Coordonat de Georgeta CONDUR
Volum VII, Nr. 1 (23), Serie nouă, decembrie 2018 – februarie 2019
Social Sciences in the Other Europe since 1945
Adela Hîncu, Victor Karády, Social Sciences in the Other Europe since 1945, Pasts Inc., Central European University, Budapest, 2018, 526 p.
What we can find under this title is a 521 pages book that gathers sociologists from Poland, Slovakia, The Czech Republic, Hungary, Greece, Portugal, Bulgaria and Romania, which tries to offer us a more nuanced and better documented account on the way sociology as a science, as a method of research and as an ideological tool, evolved in the Eastern Block during the communist regimes.
This volume brings in the perspective of the ”Other Europe”. It contributes a series of ”peripheral observations”, on and from the margins of the field, which reflect on the condition of knowledge and research on what is perceived as the (semi-)periphery by the observers themselves. (Adela Hîncu, p. 3)
Adela Hîncu and Victor Karády, the editors of this ambitious volume both by its scope and by its scientific complexity, have attempted to map a different story of the South Eastern sociology than the mainstream narrative served to us by the Cold War rhetoric – there was the ”good” sociology, the ”professional” sociology, that is the sociological research conducted in the Western countries, and the ”Stalinist”, ”censured” sociology mainly done in Eastern Europe.
This extensive volume has four parts. In the first part, Agata Zydiak, Zoltán Ginelli, Ana Birkás, Zoltán Rostás and Eva Laiferková discuss the political status of sociology as an independent discipline and research program and the way it was influenced after the Second World War by challenging the common narrative of a homogenous process. The Stalinization and the reverse of its effects had been entirely different in Poland, Hungary, Yugoslavia or Romania.
The second part of the volume, Sociology in the Long 1960s and the 1970s, Matthias Duller, Jarosꬷaw Killias, Adela Hîncu and Bruno Monteiro debate the interesting power and research relations between Polish and Czechoslovak Sociology, the very interesting case of Yugoslav sociology which, contrary to most Eastern countries, had a remarkable development during the socialist rule, the common project of Eastern countries of developing their own research methodology, and the way Portuguese sociology evolved.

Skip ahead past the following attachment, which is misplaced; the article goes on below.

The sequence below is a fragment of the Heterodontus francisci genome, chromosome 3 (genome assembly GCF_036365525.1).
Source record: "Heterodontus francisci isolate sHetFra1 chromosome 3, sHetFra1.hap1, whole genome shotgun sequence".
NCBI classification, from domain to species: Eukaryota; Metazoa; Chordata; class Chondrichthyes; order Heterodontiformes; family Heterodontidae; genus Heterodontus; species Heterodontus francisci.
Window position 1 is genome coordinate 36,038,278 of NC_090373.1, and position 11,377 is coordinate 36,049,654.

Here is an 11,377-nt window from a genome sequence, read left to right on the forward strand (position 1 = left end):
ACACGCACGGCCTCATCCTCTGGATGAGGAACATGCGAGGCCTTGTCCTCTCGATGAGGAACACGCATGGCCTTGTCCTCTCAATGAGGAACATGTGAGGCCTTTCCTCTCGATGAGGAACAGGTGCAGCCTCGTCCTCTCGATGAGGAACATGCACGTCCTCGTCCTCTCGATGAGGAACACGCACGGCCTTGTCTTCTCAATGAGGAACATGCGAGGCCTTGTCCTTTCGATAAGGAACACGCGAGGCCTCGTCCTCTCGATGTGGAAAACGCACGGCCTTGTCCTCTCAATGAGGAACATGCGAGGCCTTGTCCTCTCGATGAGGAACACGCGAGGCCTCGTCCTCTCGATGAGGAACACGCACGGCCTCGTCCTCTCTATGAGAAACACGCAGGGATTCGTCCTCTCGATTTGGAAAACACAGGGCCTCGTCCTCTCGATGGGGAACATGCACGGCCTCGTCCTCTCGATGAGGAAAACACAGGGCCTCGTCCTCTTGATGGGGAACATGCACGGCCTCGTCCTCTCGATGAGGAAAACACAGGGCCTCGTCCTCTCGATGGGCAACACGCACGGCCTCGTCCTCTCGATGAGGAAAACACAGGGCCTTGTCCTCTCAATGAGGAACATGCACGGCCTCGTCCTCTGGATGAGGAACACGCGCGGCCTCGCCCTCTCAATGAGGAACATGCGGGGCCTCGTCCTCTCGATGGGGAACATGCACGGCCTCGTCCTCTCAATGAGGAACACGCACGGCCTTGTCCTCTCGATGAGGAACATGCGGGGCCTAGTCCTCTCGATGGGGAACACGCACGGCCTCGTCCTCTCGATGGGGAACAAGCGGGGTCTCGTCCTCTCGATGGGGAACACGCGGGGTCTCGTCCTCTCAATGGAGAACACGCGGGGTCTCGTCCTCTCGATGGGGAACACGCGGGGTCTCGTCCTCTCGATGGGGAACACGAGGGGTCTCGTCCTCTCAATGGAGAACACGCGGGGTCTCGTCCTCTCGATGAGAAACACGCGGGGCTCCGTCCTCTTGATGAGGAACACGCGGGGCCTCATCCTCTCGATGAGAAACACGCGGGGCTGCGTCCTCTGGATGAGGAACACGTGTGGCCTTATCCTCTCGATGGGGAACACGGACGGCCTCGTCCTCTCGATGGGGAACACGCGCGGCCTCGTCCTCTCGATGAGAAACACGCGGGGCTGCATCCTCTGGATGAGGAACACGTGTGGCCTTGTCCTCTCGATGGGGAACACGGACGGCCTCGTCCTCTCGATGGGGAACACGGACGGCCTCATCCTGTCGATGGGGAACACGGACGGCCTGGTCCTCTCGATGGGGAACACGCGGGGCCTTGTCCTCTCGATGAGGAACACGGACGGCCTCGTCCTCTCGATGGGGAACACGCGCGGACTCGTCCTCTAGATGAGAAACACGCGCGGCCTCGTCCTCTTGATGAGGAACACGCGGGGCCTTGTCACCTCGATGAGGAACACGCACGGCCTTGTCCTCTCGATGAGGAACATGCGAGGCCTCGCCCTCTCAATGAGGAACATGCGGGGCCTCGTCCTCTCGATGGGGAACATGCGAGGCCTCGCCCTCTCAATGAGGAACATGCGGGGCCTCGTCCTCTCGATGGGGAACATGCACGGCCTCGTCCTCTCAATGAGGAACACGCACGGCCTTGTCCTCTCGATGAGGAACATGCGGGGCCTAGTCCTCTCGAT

Part three of the volume is composed of texts analyzing the relations of sociological research and the relation between sociologist in Eastern countries and their peers in the West. Eszter Berényi, Lászlo Gergely Szücs, Jan Levchenko, Corina Doboș and Bogdan Iacob try to pinpoint the intricate ways and loopholes of the knowledge circulated between the Eastern and Western Block.
Finally, part four of the volume puts forward interesting aspects regarding the way sociology and sociologists were conducting their research in late socialism. Ágnes Gagyi, Aliki Angelidou, Emese Cselényi, Zsuzsanna Hanna Biró and Kinga Pétervári discuss the late socialist times and the post-socialist period in terms of the sociological research.
The volume is important for several reasons. First of all, as stated earlier, it challenges a very simplistic narrative regarding the process of Stalinization and the influence of the political regimes on sociological research. Secondly, it helps us become more aware of important sociologists that worked in nearby countries. In some sort of self-colonizing reflex, we tend to look up to the western sociology with almost no critical stance, while disregarding important sociological schools and research conducted so close to us. Thirdly, it shows just how uneven and sometimes even difficult were the relations between the sociologists across the Soviet Block since there are so important disparities between their institutional, economic and political status. And, finally, the volume is important in itself since it is a courageous act in the power struggle of knowledge production giving a necessary voice to the researchers that are far too easily thrown together in a single basket case of ”Stalinist sociology”. I shall develop these ideas in the following sections of my review.
The Cold War narrative has imposed a clear cut divide between East and West in terms of scientific research. The arms race, as well as the economic and political competitions, made it impossible to have a nuanced and balanced perspective and debate. While Western sciences, sociology included, always faced the risk of being labeled as ”bourgeois” and therefore prone to censorship and even involve exclusion from the academia – such was the case of Romanian sociology in the seventies, the Eastern sciences were considered ”underdeveloped”, ”lacking maturity”.
As has already been shown, a severe dichotomization of socialist and capitalist countries characterized the first phase of the journal’s international relations, and socialist countries were consistently referred to as potentially fruitful terrains that would play a key role in sociology’s future as a discipline. On one hand, this conceptualization helped legitimize sociology as an important and useful science. On the other it affirmed the discipline’s lack of professionalization and maturity in socialist countries. However, these debates overlapped with the sometimes hidden, sometimes explicit acknowledgement of the advanced level of sociology in the United States. (Eszter Berényi, ”«Good» and «Bad» sociology?”, p. 272)